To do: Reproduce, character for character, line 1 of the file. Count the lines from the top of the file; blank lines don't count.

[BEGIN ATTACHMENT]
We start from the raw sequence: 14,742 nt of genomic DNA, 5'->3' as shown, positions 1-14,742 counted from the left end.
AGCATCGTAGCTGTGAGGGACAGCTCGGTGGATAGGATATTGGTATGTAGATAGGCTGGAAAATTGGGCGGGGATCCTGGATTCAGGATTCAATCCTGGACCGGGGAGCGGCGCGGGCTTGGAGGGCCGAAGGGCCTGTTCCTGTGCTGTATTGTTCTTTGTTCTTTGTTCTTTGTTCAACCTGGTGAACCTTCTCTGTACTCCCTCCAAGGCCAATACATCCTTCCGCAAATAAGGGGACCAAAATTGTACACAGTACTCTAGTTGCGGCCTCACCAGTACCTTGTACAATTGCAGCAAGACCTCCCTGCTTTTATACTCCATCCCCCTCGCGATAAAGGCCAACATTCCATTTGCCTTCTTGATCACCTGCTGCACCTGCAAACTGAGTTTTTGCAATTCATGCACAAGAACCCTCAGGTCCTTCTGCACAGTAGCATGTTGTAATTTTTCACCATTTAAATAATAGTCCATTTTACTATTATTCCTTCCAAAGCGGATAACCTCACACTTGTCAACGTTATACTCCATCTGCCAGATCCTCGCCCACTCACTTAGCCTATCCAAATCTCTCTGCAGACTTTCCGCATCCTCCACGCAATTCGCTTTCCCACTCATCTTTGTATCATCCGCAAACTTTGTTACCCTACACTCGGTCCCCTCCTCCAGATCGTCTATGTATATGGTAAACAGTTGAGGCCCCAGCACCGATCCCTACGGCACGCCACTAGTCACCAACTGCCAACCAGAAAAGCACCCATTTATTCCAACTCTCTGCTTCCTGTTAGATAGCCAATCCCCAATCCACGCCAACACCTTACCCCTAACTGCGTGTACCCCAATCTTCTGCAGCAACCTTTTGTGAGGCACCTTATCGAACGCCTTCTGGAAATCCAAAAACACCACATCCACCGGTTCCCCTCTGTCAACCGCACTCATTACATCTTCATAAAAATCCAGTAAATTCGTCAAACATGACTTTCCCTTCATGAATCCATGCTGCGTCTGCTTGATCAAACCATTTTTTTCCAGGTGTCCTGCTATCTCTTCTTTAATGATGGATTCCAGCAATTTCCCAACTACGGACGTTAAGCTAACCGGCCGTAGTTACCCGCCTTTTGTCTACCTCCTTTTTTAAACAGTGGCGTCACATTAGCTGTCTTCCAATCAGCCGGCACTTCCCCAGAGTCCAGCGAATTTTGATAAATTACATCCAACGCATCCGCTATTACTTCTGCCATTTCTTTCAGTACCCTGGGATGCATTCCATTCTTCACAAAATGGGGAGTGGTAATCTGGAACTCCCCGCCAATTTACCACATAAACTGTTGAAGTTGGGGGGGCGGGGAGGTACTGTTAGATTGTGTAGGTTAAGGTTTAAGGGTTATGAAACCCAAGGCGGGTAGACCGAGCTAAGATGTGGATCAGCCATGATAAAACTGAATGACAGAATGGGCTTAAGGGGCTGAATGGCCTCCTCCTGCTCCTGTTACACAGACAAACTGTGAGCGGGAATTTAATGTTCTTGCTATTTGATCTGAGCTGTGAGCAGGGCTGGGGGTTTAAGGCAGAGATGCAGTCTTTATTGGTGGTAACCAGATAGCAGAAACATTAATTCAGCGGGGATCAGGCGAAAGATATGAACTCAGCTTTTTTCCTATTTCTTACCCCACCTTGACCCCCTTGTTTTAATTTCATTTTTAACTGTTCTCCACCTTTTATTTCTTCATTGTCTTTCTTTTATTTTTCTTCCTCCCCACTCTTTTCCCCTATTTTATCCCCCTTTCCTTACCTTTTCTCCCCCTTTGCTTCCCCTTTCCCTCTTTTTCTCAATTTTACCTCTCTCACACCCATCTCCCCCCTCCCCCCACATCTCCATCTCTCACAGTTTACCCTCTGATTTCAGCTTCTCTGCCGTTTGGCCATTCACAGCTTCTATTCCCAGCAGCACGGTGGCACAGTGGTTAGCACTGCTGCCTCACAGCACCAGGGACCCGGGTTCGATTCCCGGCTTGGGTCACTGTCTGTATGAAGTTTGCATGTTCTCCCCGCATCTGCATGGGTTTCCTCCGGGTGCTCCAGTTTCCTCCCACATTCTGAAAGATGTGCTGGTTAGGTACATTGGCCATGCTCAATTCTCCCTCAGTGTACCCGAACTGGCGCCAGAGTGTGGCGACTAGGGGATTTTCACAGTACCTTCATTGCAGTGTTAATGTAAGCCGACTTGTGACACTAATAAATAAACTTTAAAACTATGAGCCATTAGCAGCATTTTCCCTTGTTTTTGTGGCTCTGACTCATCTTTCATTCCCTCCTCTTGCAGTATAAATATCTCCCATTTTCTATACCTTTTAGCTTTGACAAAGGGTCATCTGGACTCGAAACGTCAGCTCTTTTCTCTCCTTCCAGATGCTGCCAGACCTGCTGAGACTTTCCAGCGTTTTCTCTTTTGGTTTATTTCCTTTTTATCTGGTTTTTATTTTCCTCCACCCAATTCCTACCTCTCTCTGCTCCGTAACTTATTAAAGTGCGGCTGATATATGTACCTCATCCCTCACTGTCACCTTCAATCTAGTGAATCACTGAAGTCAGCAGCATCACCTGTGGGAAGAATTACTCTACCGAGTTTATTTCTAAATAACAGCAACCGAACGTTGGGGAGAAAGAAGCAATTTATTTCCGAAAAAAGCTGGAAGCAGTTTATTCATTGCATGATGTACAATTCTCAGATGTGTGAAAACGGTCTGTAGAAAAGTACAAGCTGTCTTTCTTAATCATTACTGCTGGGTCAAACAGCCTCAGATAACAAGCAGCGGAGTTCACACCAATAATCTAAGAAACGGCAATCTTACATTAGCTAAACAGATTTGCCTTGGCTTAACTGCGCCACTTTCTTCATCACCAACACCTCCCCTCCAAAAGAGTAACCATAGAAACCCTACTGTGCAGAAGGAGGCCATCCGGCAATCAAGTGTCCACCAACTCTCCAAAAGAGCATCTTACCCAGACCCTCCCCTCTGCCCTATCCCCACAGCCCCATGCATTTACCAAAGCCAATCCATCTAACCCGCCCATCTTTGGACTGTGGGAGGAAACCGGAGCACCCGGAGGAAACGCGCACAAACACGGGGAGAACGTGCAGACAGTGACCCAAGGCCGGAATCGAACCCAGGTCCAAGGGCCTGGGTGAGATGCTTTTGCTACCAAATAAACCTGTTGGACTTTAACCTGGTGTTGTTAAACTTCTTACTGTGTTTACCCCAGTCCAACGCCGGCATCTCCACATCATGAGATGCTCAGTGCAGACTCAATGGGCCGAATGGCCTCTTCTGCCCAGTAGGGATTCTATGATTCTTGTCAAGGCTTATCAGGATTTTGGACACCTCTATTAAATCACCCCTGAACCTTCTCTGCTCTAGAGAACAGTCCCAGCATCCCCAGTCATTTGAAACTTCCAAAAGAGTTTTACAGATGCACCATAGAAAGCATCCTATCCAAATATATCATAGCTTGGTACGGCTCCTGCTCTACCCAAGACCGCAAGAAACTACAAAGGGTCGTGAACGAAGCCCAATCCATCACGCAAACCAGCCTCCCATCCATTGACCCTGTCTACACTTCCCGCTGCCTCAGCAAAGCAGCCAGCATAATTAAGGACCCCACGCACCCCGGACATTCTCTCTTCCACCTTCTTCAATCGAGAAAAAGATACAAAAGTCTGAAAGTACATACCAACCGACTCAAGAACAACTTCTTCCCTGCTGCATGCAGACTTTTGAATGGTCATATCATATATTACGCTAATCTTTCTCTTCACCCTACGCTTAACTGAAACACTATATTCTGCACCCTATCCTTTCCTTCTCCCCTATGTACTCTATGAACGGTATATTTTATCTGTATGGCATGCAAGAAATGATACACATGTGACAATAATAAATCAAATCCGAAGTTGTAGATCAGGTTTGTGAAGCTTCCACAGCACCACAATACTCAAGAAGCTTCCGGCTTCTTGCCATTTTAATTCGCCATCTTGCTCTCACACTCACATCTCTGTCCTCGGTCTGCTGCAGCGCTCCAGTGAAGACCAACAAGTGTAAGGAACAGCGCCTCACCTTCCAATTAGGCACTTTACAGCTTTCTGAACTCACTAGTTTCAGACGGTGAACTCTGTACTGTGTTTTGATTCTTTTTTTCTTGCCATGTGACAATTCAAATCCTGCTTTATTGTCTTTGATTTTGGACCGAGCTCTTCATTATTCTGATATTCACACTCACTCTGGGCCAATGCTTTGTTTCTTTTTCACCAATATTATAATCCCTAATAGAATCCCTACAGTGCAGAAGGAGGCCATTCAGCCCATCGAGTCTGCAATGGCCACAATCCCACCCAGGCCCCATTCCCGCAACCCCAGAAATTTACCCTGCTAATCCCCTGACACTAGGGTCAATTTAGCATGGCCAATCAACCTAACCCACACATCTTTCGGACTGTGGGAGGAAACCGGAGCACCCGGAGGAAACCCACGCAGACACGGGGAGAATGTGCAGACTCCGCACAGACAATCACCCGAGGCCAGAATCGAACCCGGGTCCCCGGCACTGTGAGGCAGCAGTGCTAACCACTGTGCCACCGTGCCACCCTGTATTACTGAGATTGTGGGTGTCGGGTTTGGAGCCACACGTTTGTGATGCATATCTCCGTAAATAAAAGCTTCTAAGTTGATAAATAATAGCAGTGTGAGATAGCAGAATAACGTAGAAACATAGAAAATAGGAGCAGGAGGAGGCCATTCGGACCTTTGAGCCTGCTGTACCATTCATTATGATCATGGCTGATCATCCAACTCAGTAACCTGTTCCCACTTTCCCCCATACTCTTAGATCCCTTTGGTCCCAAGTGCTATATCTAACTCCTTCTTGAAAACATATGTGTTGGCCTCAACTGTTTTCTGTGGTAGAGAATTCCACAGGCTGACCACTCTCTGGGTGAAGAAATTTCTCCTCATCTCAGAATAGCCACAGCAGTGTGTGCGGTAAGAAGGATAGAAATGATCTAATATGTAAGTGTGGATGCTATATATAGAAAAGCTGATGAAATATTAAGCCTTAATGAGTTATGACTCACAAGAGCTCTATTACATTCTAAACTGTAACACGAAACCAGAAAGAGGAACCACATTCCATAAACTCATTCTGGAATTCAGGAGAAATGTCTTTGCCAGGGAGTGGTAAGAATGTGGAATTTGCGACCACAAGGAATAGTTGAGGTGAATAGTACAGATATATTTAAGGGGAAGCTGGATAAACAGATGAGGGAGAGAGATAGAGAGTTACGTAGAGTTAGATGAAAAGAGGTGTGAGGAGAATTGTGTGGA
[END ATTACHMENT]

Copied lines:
We start from the raw sequence: 14,742 nt of genomic DNA, 5'->3' as shown, positions 1-14,742 counted from the left end.